Good start. Water doesn't need to be blue, it is not if the sky is grey and the scene not very deep down. Your camera man needs to clean the lens. :)

  • David BrinnenDavid Brinnen Posts: 2,834
    edited December 1969
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  • GussNemoGussNemo Posts: 1,855
    edited December 1969

    @David: I agree with Dave, that scene hits the nail on the head.

    You have achieved a very good water look. You've used the right amount of haze, which coupled with the light settings, which coupled with the inclusions to the right of the left rock mound, produces very good looking rays that one would see as the water diffuses the light coming from above. IMHO, the focal point is the distant haze, which makes one wonder what's out there. Had you not included both of those mounds that look wouldn't have worked. The eye is then drawn back to the foreground objects, which look as though their picture is just being taken. So, when is the tutorial coming out?

    @dwsel: That is a very interesting scene. It appears to be in shallow water, my first impression being of a closeup of a Salmon egg, with the haze being a Salmon digging a pit for her eggs. What else to add? Look at that scene again and ask yourself, what's off to the right, in all the haze? Which I think is just right. Shallow water, perhaps a good loose looking small plant or two? I see a dark shape in the haze to the right. Perhaps a plant near that shape placed within the haze. Then a bit forward and to the right, a frond just appearing into the scene? Doing something like this would balance the entire scene.

  • JamahoneyJamahoney Posts: 832
    edited October 2012

    Yeah, David, very convincing now. From the clarity of the water, I guess we're talking somewhere in the The Caribbean.

    BTW. I like how the bubbles look too, and get bigger as they ascend - due to the decreasing pressure allowing them to expand naturally outwards.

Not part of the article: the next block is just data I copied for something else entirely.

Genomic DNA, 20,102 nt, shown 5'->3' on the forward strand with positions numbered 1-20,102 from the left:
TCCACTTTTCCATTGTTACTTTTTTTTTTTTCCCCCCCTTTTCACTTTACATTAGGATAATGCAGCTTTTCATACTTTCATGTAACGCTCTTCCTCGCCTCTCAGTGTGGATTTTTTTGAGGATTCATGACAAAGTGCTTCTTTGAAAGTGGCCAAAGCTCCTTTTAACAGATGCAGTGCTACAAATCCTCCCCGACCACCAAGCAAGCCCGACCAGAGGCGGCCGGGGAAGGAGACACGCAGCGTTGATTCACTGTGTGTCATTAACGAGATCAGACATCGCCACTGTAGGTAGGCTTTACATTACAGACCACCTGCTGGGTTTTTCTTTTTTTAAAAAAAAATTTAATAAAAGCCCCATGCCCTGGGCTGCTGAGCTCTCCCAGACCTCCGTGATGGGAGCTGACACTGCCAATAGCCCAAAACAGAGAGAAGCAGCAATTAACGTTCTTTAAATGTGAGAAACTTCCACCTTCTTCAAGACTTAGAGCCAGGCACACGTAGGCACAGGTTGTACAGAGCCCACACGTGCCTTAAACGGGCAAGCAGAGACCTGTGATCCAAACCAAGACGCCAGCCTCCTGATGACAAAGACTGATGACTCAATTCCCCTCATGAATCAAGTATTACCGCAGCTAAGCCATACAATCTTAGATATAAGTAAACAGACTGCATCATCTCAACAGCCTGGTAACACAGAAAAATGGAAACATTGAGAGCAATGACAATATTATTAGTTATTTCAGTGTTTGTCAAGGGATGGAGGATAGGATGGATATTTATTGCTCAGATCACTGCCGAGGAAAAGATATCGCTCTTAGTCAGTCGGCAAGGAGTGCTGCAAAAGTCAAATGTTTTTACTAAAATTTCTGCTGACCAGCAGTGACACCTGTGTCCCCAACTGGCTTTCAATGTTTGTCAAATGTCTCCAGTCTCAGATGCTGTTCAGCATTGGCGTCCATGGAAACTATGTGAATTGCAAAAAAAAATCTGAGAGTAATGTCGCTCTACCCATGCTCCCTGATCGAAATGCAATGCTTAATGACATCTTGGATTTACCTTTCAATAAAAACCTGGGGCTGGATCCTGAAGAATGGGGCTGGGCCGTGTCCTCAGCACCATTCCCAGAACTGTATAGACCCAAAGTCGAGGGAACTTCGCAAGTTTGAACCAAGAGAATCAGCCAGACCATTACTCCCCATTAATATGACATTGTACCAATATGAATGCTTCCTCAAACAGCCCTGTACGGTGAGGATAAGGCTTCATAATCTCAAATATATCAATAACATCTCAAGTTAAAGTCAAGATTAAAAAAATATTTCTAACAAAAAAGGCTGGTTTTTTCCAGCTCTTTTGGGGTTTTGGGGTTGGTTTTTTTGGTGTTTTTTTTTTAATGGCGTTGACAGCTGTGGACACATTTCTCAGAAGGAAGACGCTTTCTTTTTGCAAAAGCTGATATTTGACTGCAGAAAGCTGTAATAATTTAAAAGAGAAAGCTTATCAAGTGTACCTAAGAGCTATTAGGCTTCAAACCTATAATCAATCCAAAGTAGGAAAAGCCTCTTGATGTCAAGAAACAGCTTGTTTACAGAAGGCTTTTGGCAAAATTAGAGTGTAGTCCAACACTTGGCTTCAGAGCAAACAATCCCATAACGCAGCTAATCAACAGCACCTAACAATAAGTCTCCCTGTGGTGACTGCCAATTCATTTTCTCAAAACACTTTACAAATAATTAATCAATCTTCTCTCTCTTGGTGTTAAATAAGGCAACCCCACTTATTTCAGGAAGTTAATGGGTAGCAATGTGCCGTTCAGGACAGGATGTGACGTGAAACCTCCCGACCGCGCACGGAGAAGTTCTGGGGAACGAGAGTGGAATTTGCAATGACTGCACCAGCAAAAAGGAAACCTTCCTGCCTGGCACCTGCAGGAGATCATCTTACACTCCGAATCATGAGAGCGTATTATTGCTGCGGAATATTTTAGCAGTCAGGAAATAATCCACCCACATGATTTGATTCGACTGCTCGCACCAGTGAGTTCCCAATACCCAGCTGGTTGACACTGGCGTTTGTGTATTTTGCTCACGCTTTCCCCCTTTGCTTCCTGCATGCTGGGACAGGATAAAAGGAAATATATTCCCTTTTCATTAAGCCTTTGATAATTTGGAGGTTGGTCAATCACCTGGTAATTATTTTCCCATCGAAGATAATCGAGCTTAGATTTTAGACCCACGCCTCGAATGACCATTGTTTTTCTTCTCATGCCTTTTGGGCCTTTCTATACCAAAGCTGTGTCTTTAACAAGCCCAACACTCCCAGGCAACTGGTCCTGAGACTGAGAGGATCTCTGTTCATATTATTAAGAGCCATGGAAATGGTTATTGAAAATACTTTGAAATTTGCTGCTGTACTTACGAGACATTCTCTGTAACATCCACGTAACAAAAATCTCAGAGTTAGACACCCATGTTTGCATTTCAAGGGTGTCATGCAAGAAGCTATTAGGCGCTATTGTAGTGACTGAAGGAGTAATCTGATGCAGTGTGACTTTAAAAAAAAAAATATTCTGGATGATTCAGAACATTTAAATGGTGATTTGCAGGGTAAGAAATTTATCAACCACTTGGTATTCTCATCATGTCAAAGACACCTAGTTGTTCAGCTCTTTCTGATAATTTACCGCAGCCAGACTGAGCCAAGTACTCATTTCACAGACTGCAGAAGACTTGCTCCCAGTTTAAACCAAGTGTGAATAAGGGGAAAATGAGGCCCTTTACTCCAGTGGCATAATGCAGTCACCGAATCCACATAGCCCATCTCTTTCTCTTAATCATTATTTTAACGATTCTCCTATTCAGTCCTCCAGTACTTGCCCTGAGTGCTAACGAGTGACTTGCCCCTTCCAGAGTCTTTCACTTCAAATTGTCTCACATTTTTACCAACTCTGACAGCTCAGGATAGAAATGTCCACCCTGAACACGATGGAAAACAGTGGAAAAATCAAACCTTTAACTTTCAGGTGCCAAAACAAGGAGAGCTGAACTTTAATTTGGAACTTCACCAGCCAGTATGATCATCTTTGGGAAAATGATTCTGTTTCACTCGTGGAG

On bubbles in general (and not a criticism of those in your image as they work quite well, too), but sometimes bubbles aren't always bubble-like. Huh??? Yeah, sometimes when they move upwards through the water, particularly after release closer from their inital source, osccilation within their volumes causes them to have additional 'bubble-bumps', and so one doesn't get a perfect spherical bubble, but several oval-like ones (on their sides). Ha...bubble-expert am I :)

    Must have a look at the vid.

    Jay

    Post edited by Jamahoney on
  • David BrinnenDavid Brinnen Posts: 2,834
    edited December 1969

    Thank you Jamie, I gather from your critique and suggestions, you are formally trained in the appreciation of art?

    Jay, yes I know exactly what you mean about the bubbles... now... if displacement worked... or it was possible to drive instancing distribution over an objects surface using the material channel. Then these bubbles could be created procedurally - which would be fun!

    And Jamie, did you miss the link I put on the post above yours?

    Bryce 25 minute lighting project - advanced underwater effects - a tutorial by David Brinnen

  • GussNemoGussNemo Posts: 1,855
    edited December 1969

    @David: Hahaha...no David, I don't have any formal training in art appreciation. A couple of art courses in college to satisfy my humanities requirements does not do to train one in art appreciation. It's more a matter of just being able to tell what needs/should/shouldn't/is more than anything. I don't know where it comes from, but I have it. And I've found it can irritate some people. I think it falls under the heading of doing it without realizing how.

    As an example, after I got the toy balls in my pull toy image situated, I knew something needed to be placed to the right of the wagon. But couldn't determine what because anything placed there was going to be somewhat distracting. I thought about it for a few moments and realized nothing had to actually be there, just something in that area to give the impression something was in that area. Hence the shadow of a large ball not in camera range. I don't know how I knew, I just knew.

    Speaking of which, that second underwater scene is, in my opinion, even better than the first. And here's more of my don't know how I do it, reasons. First, the foreground statue is more pronounced, giving the viewer a good reference point to come back to. It also, once again, guides the viewers' eye further out into the haze, making them ask the "what's out there" question. Which is a guide to the furtherest object, back to the nearest, and to the foreground. While the eye may explore the above, far out, side to side, the eye will always come back to the object in the foreground in order to further study that object.

    Second, the object on the left, which looked like a rock mound in the first image, can now be seen as a statue. Giving better definition of where it's located, along with the right side object which can now be deduced to be another statue.